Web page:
5. Conclusions

For the first time, this review presents an outline of performance determinants in CrossFit® that were investigated among 21 included studies. Based on this, we establish a guiding principle for training strategies and preparation of future competitions. In summary, the studies show high variety in the analyzed predictor variables and indicate broad discrepancies in the results. These findings underline the unknowable and diverse character of the exercise program, which resembles the demands of tactical populations. In the annual ‘CrossFit® Games’, athletes have to perform their best way in an unforeseeable five-day physical challenge that includes numerous disciplines. Based on this, the ‘CrossFit® Games’ claim to be the ultimate fitness challenge and elect the ‘The Fittest on Earth®’ [39]. This ideology raises the question whether we can at all predict competitive performance in this sport. From the CrossFit® brands perspective, predictability is presumably not aspired, as they want the ‘CrossFit® Games’ to be the ultimate unpredictable event to test physical fitness. Nevertheless, this systematic review aimed to identify and summarize predictors of performance across up-to-date literature, to enable sports scientists and coaches to develop specific training recommendations for the effective preparation of future competitions. To conclude, today’s literature still provides limited data to guide athletes in identifying the most important determinants for successful training and competition preparation. This review suggests focusing on body composition, aerobic capacity, and body strength first. Further, an appropriate pacing strategy and competition experience may be recommended for CrossFit® performance prediction and enhancement. Future research is needed to verify these assumptions among both genders and should also address the effects of sports background and financial impact on performance. It is however still questionable, whether performance in unforeseeable events such as the ‘CrossFit® Games’ is predictable at all.

Supplementary Materials

The following supporting information can be downloaded at:, Table S1: Overview of Benchmark and CrossFit® Open workouts [2,5,7].

Author Contributions

Conceptualization, N.M. and A.S.; methodology, N.M.; formal analysis, N.M. and J.S.; investigation, N.M. and J.S.; resources, A.S.; data curation, N.M. and J.S.; writing—original draft preparation, N.M. and J.S.; writing—review and editing, A.S. and N.M.; visualization, N.M.; supervision, A.S. All authors have read and agreed to the published version of the manuscript.


This research received no external funding.

Institutional Review Board Statement

Not applicable.

Informed Consent Statement

Not applicable.

Data Availability Statement

The datasets used and analyzed during the current study are available from the corresponding author on reasonable request.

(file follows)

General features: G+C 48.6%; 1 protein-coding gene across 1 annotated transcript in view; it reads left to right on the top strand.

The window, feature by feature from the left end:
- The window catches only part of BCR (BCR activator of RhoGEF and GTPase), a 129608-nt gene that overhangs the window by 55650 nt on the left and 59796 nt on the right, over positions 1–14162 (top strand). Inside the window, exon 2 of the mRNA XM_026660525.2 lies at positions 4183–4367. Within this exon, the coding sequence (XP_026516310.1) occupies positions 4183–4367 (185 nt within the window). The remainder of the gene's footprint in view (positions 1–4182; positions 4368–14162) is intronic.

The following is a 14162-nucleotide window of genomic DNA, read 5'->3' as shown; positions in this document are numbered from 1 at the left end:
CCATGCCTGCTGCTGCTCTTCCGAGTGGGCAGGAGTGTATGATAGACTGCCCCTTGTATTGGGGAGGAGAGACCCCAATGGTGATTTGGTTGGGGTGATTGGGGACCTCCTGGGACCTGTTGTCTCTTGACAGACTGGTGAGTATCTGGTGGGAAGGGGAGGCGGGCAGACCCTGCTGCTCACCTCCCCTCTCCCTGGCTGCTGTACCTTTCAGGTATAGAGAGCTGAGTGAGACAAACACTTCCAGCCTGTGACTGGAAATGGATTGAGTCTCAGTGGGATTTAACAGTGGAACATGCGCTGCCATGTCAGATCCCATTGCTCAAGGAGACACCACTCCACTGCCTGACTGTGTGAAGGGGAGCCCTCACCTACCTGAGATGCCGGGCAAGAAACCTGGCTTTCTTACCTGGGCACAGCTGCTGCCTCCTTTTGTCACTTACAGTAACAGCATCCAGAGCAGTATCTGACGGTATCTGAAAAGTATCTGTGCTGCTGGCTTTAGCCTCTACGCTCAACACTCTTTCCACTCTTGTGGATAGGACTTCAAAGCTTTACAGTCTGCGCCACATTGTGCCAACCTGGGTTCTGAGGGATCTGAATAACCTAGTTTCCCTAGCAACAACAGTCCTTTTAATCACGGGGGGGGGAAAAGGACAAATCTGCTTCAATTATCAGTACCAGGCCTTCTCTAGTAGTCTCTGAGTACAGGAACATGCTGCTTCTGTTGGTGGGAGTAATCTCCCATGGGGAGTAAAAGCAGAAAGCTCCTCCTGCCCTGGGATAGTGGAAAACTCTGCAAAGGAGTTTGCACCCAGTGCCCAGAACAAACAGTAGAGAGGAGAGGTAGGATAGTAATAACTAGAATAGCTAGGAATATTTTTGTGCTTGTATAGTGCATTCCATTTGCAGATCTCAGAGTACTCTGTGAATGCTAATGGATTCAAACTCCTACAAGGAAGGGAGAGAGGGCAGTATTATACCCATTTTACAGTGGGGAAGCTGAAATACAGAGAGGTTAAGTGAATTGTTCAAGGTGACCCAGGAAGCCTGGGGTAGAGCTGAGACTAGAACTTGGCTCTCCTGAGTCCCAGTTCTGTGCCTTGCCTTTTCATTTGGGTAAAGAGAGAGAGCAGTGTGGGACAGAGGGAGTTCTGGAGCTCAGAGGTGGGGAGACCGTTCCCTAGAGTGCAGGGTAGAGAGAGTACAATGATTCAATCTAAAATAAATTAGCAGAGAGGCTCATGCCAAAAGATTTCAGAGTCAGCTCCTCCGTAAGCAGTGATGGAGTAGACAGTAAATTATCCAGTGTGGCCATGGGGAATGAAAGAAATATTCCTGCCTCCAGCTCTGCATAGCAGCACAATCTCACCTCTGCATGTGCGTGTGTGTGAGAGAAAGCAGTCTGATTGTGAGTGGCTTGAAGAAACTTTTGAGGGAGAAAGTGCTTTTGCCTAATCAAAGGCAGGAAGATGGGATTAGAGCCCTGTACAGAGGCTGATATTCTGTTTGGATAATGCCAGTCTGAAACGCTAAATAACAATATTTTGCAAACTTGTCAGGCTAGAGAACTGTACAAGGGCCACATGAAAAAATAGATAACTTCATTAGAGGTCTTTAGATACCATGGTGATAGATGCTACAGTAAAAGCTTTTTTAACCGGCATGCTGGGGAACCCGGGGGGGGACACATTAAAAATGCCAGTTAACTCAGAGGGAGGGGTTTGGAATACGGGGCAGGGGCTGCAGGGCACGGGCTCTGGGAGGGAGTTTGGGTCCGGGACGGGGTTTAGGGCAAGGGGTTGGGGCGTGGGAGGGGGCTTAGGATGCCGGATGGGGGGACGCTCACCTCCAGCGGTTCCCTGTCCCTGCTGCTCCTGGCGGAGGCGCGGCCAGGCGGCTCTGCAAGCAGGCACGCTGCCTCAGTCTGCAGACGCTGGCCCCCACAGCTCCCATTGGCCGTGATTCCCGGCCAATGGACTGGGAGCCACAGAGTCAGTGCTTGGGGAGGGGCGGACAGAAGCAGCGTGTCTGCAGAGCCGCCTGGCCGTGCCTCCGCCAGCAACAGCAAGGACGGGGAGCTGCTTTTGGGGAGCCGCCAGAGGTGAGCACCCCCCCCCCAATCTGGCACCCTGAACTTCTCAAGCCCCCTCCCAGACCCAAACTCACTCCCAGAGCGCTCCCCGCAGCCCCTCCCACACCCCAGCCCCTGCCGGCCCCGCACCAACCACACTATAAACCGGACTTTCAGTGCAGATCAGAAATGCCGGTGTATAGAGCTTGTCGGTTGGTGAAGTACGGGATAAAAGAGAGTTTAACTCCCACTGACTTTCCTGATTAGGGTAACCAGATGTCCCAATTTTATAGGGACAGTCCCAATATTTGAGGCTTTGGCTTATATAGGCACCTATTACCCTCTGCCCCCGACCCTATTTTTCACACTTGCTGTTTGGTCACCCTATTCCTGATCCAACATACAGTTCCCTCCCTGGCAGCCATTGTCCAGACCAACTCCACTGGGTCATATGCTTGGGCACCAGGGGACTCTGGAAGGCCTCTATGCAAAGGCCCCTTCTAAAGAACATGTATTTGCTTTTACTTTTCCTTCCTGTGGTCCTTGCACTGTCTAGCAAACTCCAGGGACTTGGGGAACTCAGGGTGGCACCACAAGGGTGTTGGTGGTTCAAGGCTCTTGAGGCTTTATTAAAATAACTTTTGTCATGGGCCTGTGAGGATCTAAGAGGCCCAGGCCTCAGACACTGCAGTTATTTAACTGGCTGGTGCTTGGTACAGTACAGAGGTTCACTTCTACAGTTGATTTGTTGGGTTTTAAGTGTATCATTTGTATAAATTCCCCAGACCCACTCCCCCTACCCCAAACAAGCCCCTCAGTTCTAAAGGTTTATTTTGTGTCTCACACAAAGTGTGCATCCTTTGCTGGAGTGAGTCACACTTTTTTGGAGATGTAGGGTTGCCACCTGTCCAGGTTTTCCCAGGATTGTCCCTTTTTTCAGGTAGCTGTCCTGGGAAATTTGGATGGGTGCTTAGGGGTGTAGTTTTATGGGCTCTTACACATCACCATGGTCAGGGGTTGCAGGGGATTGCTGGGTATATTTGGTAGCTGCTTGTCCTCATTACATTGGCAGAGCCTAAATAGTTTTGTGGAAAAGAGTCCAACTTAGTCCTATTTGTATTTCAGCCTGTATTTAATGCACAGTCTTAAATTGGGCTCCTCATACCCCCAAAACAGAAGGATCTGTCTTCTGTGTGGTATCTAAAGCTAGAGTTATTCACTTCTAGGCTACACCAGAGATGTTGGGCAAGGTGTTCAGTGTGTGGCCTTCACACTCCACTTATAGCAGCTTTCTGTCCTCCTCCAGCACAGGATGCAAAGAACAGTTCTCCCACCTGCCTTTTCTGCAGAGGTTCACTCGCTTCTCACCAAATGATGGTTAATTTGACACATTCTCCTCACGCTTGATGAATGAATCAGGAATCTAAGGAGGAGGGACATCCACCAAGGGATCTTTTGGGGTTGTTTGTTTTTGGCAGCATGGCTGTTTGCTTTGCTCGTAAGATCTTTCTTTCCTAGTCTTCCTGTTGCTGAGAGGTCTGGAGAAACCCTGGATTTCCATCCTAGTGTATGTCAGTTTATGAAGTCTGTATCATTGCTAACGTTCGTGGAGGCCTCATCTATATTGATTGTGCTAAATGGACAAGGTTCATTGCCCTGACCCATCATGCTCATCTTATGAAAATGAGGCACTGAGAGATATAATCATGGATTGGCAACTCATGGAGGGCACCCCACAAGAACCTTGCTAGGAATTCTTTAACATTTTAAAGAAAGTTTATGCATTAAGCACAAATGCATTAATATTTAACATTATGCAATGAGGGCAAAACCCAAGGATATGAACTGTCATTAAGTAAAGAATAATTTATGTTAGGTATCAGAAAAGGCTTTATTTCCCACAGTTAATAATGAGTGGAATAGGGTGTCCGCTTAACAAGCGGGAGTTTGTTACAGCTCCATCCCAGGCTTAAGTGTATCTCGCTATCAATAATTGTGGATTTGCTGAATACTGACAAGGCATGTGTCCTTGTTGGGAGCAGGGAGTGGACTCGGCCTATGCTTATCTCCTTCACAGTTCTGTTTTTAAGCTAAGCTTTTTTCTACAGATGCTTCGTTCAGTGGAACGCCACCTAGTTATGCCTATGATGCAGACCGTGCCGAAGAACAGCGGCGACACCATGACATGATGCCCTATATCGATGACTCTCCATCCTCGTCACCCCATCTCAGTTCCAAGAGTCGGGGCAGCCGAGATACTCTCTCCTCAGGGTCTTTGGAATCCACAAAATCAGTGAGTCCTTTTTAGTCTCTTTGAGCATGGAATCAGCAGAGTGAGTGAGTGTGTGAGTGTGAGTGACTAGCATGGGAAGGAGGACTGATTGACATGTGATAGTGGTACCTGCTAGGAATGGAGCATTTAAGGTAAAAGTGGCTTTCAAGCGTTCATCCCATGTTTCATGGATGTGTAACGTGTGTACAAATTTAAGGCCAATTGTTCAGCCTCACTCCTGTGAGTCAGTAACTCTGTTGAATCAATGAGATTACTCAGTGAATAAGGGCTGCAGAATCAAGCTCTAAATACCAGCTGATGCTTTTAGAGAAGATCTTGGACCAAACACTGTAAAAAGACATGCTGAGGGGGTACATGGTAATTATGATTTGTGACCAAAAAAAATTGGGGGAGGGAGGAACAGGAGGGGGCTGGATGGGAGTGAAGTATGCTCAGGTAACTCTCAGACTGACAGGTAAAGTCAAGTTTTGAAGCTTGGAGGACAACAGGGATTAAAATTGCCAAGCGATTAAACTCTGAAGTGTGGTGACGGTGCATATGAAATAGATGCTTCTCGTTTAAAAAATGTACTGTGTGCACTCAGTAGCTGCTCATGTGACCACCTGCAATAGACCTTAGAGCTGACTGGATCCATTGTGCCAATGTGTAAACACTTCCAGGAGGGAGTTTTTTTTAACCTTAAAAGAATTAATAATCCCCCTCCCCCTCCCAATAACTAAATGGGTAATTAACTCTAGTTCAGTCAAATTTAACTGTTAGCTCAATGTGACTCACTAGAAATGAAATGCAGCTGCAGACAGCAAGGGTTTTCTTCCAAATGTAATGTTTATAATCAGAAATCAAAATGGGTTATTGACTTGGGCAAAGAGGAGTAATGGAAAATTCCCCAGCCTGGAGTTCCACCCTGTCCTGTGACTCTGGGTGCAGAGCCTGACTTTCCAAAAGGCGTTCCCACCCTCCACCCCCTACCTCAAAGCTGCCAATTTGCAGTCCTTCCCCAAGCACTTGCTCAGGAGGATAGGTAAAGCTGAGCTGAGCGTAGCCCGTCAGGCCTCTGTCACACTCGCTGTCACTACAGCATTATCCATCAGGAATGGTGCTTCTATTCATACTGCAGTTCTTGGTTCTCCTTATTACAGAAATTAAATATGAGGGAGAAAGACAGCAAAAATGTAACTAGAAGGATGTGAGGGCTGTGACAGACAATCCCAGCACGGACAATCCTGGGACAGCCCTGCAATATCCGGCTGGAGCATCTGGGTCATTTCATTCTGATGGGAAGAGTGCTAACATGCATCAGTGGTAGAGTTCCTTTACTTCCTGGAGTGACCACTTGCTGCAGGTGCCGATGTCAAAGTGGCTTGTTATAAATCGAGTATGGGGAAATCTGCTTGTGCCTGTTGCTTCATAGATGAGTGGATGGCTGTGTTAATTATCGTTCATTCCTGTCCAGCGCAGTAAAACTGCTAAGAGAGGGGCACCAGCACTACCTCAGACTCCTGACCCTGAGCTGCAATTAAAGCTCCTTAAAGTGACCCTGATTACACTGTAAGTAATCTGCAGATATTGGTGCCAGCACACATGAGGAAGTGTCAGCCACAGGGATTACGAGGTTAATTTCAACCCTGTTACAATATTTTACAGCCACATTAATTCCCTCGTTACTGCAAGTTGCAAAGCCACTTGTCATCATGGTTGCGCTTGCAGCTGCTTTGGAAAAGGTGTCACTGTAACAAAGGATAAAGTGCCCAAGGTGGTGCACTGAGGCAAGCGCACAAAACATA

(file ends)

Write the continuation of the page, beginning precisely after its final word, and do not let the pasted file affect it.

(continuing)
Conflicts of Interest

Authors declare no conflict of interest.


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Figure 1. PRISMA flow diagram of the search strategy.
Figure 1. PRISMA flow diagram of the search strategy.
Sports 11 00112 g001
Table 1. Overview in predictors of performance outcomes for CrossFit® athletes.
Table 1. Overview in predictors of performance outcomes for CrossFit® athletes.
ReferenceData CollectionSample (Gender)PredictorPredicted PerformanceR-Squared (R2) or Correlation
Coefficient a (r)
Mangine et al., 2021 [50]Experimental data11 CrossFit® Open competitors (male = 5; female = 6)Average round rate of a workout with multiple rounds (reps·s−1)2016 CrossFit® Open 16.2R2 = 0.99
2016 CrossFit® Open 16.5R2 = 0.94
2016 CrossFit® Open 16.1R2 = 0.89
Slowest round rate of a workout with multiple rounds (reps·s−1)2016 CrossFit® Open 16.3R2 = 0.94
Wall ball completion rate of a one round workout (reps·s−1)2016 CrossFit® Open 16.4R2 = 0.89
Mangine et al., 2020 [51]Experimental data16 experienced (>2 years) athletes (male = 8; female = 8)Body fat percentage (%)2018 CrossFit® Open 18.1R2 = 0.89
2018 CrossFit® Open 18.3R2 = 0.62
2018 CrossFit® Open 18.2aR2 = 0.55
Body density (kg·L−1)2018 CrossFit® Open 18.4R2 = 0.77
2018 CrossFit® Open 18.5R2 = 0.67
Vastus lateralis cross-sectional area (cm−1)2018 CrossFit® Open 18.2bR2 = 0.78
Meier et al., 2021 [52]Reported data by questionnaire162 CrossFit® athletes (male = 66; female = 96)Back squat (kg)Clean and JerkR2 = 0.84
SnatchR2 = 0.76
Martínez-Gómez et al., 2020 [53]Experimental data15 male amateur CrossFit® athletesRSI (cm·ms−1), SJ (cm), and VO2max (ml·kg−1·min−1)Performance of the 2019 CrossFit® Open bR2 = 0.81
Bellar et al., 2015 [54]Experimental data32 male CrossFit® athletesAge (years), CrossFit® experience, WanT (watt), and VO2max (ml·kg−1·min−1)AMRAP workout (12 min)R2 = 0.80
CrossFit® experienceFT workout (21-15-9)R2 = 0.59
Butcher et al., 2015 [55]Experimental data14 experienced CrossFit® athletes (male = 10; female = 4)Total body strength (CrossFit® Total in kg)GraceR2 = 0.77
FranR2 = 0.42
Peña et al., 2021 [56]Experimental data10 experienced male CrossFit® athletesSJ (cm), CMJ (cm), RSI (cm·ms−1), snatch (kg), bench press (kg), and back squat (kg)Simulated CrossFit® competition with three benchmark workouts (Fran, Isabel, and Kelly)R2 = 0.75
Feito et al., 2019 [57]Experimental data29 physical-active (advanced level trained) adults (male = 15; female = 14)Repeated WanT performanceAMRAP workout (15 min)R2 = 0.74